Hooni Kim's Guide to Korean Food and Ingredients in NYC and New Jersey

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Hooni Kim was trained in French and Japanese cooking (by way of Daniel and Masa), but the Seoul-born chef returned to his roots with his first restaurant, the modern Korean Danji, whose bulgogi slider inspired fever dreams in Ruth Reichl. His follow-up, Hanjan, is a take on the 'joomak,' a Korean tavern that provided sustenance for weary travelers.

The liberties Kim takes with his native cuisine speak to his encyclopedic knowledge of Korean food and ingredients: he buys many items from Korea, electing to have them slow-boated over. If his supply of hand-roasted sesame oil or gluten free soy sauce runs out, however, he's got a few back-up spots close to home.


Korean Ingredients

The only Korean supermarket in Manhattan is H-Mart, in Koreatown. It's not very big, but it has a lot of stuff. It's my emergency go-to for the restaurant. The biggest one is the H-Mart superstore in Ridgefield, New Jersey. You can get everything there: flatware, Korean pajamas, ingredients for kimchi, kimchi that has been made by H-Mart, or kimchi that has been made in Korea and shipped over.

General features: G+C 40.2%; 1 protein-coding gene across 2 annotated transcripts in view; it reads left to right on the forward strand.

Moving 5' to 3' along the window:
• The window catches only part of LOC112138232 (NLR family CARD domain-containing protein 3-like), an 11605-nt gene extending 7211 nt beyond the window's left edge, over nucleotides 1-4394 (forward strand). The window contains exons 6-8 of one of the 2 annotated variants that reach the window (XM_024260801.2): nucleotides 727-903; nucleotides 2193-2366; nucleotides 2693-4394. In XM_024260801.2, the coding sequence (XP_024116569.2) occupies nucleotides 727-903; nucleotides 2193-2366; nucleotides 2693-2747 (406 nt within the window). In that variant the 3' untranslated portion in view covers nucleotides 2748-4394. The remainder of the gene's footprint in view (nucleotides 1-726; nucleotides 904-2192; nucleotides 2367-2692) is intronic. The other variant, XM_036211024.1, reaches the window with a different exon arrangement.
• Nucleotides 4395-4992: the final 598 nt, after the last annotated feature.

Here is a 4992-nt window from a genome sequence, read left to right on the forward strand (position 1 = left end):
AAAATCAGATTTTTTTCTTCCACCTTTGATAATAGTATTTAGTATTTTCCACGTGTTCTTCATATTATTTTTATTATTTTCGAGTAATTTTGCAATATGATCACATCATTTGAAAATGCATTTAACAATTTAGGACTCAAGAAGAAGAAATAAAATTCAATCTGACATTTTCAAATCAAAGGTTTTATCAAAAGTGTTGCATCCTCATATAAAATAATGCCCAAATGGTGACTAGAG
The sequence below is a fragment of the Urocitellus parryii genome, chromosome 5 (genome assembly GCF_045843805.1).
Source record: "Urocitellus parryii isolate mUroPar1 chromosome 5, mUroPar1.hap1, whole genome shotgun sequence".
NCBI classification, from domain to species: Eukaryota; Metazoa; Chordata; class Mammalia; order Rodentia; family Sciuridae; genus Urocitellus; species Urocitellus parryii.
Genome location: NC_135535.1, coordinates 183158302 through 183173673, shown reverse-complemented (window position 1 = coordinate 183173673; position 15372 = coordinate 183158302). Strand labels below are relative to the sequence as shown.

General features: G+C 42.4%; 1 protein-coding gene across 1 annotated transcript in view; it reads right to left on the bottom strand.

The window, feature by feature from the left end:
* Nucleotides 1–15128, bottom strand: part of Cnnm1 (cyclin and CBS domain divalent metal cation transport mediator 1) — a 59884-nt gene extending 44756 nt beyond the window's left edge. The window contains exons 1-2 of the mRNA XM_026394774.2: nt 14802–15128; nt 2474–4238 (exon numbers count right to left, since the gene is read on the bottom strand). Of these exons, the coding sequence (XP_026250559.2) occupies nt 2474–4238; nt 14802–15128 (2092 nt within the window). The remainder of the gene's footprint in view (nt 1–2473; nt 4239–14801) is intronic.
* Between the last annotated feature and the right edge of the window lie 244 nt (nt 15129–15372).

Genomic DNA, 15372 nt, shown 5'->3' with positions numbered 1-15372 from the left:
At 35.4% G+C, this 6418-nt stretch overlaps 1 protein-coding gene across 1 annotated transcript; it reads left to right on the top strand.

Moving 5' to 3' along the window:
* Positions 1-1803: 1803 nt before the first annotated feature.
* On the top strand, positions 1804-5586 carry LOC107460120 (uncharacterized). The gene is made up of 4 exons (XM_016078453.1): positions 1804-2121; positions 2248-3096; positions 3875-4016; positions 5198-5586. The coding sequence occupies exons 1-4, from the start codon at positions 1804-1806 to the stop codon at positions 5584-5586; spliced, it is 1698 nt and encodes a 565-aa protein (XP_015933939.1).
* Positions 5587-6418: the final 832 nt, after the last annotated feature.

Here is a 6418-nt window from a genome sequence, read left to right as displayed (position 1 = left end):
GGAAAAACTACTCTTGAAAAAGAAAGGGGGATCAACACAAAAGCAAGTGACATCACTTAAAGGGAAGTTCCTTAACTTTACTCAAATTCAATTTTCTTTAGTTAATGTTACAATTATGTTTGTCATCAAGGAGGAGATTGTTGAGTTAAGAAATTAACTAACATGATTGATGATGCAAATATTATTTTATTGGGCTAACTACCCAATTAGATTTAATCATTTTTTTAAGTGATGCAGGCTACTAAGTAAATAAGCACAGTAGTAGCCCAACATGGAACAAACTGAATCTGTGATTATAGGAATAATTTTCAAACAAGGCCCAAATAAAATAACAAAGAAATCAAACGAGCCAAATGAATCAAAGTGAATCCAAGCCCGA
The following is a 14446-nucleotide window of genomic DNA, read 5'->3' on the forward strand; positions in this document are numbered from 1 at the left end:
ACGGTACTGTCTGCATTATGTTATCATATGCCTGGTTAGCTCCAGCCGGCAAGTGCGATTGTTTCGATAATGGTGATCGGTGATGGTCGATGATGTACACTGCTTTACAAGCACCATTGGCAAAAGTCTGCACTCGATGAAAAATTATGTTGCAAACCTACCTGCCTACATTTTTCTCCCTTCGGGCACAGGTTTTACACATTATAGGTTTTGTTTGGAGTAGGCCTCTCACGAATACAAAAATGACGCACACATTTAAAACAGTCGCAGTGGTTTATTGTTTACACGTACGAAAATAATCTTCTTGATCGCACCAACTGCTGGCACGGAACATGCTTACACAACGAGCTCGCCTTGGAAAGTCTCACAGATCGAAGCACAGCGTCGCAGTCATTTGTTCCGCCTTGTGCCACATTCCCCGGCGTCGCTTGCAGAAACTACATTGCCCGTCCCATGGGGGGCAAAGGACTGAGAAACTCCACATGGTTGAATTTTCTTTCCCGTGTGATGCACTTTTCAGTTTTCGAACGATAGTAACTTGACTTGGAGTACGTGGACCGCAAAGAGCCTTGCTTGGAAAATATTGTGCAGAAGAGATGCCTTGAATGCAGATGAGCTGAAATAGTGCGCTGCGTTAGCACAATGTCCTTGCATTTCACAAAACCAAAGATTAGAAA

It's like a Bloomingdale's with an eatery below. They have all kinds of stuff: dried daikon, dried anchovies, perilla leaves (Western and Chinese markets don't sell these), probably 20 different varieties of gochujang...sometimes it makes it confusing. They sell sesame oil that comes straight from Korea, and it's $30 a bottle. We get it from Korea for the restaurant, so we try not to have to buy that, but a couple of times we've had to.